The Anti-Semitic Origins of Magna Carta

The Anti-Semitic Origins of Magna Carta

Magna Carta – first composed and signed in England in 1215 – is famously the foundation of much of the Constitution of the United States of America. (1) What isn’t usually acknowledged however is that while Magna Carta was to ‘enshrine fundamental liberties in law’ and created a proto-democratic legal precedent. They were also designed to enshrine anti-jewish legislation.

The second clause of Magna Carta contains the requirement that the jewish moneylenders operating under the English crown only try to recover their debts the same way that Christians had to and explicitly stated that jews were not allowed to charge usurious rates of interest. (2)

Now this seems innocuous on the face of it – although this background is occasionally omitted from works of popular history that cover the topic – (3) but think about what it is saying for a moment.

It is necessarily implying that the jewish moneylenders operating under the English crown didn’t follow the same debt recovery practices as their Christian compatriots and charged usurious interest rates. The fact that jews charged usurious interest rates is also well-known and well-attested within the literature on the subject. (4)

Also, the debt recovery practices of the jewish moneylenders were notorious, because the jews were the personal property of King John and thus so were their debts. (5) King John was extremely protective of his jewish moneylenders (6) and was heavily en hoc to them financially after the English crown lost control of Normandy in 1204 and had to expend a large amount of capital to build up a fleet and an army to mount a counter-invasion. (7)

To get the money to fund the English counter-invasion; John repeatedly taxed his subjects heavily and they were forced to take out loans with the what we would now called the ‘approved’ moneylenders – i.e. the jews – and then these debts would be subject to enforcement and recovery by royal officials and troops. (8)

As early as 1207 the jewish moneylenders were already pressing John to use his officials and troops to strip assets and wealth from his subjects to pay the debts. (9) This John proceeded to do in 1208 and began to stoke resentment against both himself and his jewish financial proxies. (10)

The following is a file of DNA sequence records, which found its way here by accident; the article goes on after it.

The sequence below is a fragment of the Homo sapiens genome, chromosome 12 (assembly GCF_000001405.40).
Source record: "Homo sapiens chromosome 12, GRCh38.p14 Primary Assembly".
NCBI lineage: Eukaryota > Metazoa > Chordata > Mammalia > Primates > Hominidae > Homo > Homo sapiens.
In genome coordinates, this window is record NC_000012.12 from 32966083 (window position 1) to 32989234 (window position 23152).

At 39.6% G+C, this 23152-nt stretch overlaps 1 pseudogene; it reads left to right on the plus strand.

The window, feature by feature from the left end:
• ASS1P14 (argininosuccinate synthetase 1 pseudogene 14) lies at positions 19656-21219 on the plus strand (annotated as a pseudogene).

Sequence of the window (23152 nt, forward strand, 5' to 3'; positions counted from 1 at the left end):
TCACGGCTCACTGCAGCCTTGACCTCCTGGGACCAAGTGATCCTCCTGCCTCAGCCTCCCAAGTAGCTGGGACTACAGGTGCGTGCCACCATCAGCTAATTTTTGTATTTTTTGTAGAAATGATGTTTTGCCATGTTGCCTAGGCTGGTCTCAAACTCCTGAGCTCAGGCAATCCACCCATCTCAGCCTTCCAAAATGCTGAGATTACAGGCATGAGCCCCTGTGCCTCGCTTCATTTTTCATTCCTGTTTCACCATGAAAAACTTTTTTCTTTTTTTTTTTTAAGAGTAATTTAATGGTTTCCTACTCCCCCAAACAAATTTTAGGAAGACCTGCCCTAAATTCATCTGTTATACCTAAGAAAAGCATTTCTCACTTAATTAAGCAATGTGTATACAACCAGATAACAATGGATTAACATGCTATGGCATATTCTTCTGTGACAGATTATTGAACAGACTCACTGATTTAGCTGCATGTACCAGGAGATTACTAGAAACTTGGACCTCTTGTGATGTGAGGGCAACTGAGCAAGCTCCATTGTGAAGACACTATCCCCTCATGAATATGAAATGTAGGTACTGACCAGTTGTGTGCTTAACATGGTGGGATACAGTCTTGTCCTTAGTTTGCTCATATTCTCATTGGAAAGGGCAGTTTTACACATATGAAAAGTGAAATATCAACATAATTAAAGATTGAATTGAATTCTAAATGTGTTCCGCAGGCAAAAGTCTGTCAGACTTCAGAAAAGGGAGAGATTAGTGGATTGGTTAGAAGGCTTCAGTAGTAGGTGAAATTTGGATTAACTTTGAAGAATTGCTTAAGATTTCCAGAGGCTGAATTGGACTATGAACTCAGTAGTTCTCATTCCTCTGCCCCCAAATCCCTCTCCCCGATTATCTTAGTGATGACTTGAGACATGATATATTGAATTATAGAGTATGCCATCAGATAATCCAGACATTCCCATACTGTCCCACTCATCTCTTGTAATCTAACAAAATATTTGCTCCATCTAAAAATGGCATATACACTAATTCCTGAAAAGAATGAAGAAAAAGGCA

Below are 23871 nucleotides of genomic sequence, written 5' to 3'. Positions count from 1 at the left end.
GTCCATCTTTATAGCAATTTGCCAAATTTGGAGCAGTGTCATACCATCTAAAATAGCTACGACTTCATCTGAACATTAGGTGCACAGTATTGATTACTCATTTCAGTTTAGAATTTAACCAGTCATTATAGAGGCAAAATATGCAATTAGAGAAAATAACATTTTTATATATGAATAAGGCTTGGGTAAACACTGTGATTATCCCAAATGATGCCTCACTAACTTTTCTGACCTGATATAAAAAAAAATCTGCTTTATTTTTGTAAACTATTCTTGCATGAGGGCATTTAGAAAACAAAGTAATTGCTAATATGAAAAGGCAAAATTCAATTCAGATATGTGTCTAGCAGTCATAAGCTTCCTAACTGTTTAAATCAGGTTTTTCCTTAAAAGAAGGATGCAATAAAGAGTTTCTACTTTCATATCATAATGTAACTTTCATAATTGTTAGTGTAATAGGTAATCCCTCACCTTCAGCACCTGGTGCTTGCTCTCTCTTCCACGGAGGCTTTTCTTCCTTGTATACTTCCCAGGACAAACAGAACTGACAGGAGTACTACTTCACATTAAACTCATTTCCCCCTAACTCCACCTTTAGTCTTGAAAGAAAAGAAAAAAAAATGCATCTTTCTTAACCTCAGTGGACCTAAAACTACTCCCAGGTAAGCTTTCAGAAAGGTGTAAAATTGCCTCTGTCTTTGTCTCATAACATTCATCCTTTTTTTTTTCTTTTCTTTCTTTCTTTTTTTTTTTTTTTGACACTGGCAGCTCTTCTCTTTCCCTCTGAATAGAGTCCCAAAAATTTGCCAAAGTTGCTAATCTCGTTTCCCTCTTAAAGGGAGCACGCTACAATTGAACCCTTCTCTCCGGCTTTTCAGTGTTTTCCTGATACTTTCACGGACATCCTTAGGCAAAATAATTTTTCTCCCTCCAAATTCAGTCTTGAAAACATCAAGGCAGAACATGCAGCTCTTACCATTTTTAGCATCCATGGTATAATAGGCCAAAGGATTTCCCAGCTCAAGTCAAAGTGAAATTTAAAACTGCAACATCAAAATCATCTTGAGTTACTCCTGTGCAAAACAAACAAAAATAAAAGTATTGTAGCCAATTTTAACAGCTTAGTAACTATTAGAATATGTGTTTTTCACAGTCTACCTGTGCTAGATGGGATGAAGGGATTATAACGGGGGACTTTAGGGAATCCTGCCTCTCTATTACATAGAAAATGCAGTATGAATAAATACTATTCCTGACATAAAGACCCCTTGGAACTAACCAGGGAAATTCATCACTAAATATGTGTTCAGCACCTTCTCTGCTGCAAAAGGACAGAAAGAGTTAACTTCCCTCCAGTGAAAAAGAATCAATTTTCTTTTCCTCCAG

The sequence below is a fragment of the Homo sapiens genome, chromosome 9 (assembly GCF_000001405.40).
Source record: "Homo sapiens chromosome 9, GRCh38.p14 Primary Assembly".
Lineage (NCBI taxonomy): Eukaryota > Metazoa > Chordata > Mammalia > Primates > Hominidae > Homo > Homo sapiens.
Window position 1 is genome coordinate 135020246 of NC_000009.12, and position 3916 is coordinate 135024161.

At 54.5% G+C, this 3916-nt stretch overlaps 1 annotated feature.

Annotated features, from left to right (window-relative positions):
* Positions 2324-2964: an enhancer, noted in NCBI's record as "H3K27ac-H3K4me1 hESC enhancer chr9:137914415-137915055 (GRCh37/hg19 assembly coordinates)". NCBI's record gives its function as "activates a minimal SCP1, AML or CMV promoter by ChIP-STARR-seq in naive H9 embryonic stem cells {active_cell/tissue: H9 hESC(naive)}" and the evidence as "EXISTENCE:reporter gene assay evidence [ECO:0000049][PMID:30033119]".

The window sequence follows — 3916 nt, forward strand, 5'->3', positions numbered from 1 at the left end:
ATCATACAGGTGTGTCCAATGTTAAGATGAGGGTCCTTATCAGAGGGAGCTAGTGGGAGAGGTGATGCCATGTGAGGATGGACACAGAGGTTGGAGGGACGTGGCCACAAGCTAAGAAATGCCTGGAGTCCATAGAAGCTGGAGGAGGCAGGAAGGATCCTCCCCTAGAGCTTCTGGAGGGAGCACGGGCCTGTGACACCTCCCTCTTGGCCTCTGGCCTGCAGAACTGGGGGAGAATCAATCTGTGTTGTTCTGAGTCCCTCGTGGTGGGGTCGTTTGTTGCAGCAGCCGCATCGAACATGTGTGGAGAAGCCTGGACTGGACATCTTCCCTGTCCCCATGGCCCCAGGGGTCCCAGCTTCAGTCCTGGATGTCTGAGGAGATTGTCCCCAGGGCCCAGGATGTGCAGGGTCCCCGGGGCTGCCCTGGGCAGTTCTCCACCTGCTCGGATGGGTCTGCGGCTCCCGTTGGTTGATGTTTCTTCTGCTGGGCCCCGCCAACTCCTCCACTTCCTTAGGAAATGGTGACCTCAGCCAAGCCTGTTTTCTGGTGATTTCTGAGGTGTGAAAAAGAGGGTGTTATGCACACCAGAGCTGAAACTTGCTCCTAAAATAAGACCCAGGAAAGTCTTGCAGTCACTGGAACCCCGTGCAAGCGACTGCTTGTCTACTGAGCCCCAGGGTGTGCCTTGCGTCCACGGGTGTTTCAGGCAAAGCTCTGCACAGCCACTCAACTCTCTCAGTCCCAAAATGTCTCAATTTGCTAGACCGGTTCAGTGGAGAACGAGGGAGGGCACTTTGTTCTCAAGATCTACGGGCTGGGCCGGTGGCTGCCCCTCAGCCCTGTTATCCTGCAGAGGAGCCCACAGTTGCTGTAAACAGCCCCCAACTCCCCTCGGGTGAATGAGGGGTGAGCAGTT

This continued in a negative cycle until 1213 and 1214 when John was facing potential revolt all around his kingdom and he forced the jews to reschedule debt payments owed to them, because he feared – rightly as it happens – that a revolt would be occur if they did nothing. (11)

This desperation however didn’t stop the popular revolt led by the barons that was explicitly anti-jewish in its rhetoric (12) and was caused by the behaviour of the jews. (13) This is all the more obvious both because of the anti-jewish clause within Magna Carta itself, (14) but also because when the barons and their forces took the city of London from the King. The first thing they went after was the houses of the jews, found the debt registers contained within them and burned them and the jewish quarter to the ground. (15)

Therefore we can see that contrary to what you may have heard; the origins of Magna Carta are by the very letter of its modern colloquial definition are stridently anti-Semitic.



(2) Dan Jones, 2014, ‘Magna Carta: The Making and Legacy of the Great Charter’, 1st Edition, Head of Zeus: London, p. 125

(3) For example Stephen Church, 2015, ‘King John: England, Magna Carta and the Making of a Tyrant’, 1stEdition, MacMillan: London

(4) Christopher Dyer, 2002, 'Making a Living in the Middle Ages: The People of Britain 850-1520', 1st Edition, Yale University Press: New Haven, p. 178; Chaim Bermant, 1979, ‘The Jews’, Sphere: London, pp. 28-29; 44

(5) Robert Chazan, 2006, 'The Jews of Medieval Western Christendom, 1000-1500', 1st Edition, Cambridge University Press: New York, p. 160; Ralph Turner, 2003, ‘Magna Carta: Through the Ages’, 1st Edition, Pearson Longman: New York, p. 93

(6) Marc Morris, 2015, ‘King John: Treachery, Tyranny and the Road to Magna Carta’, 1st Edition, Windmill: London, p. 188

(7) Ralph Turner, 2005, ‘King John: England’s Evil King?’, 2nd Edition, Tempus: Stroud, p. 74

(8) Ibid, p. 75; Turner, ‘Magna Carta’, Op. Cit., p. 44

(9) Turner, ‘King John’, Op. Cit., p. 80

(10) Ibid, p. 81

(11) Ibid, p. 174

(12) Richard Huscroft, 2006, ‘Expulsion: England’s Jewish Solution’, 1st Edition, Tempus: Stroud, pp. 61-62

(13) Jones, Op. Cit., pp. 74-75; Turner, ‘King John’, Op. Cit., pp. 168-169; Turner, ‘Magna Carta’, Op. Cit., p. 47

(14) Turner, ‘King John’, Op. Cit., p. 184

(15) Morris, Op. Cit., p. 251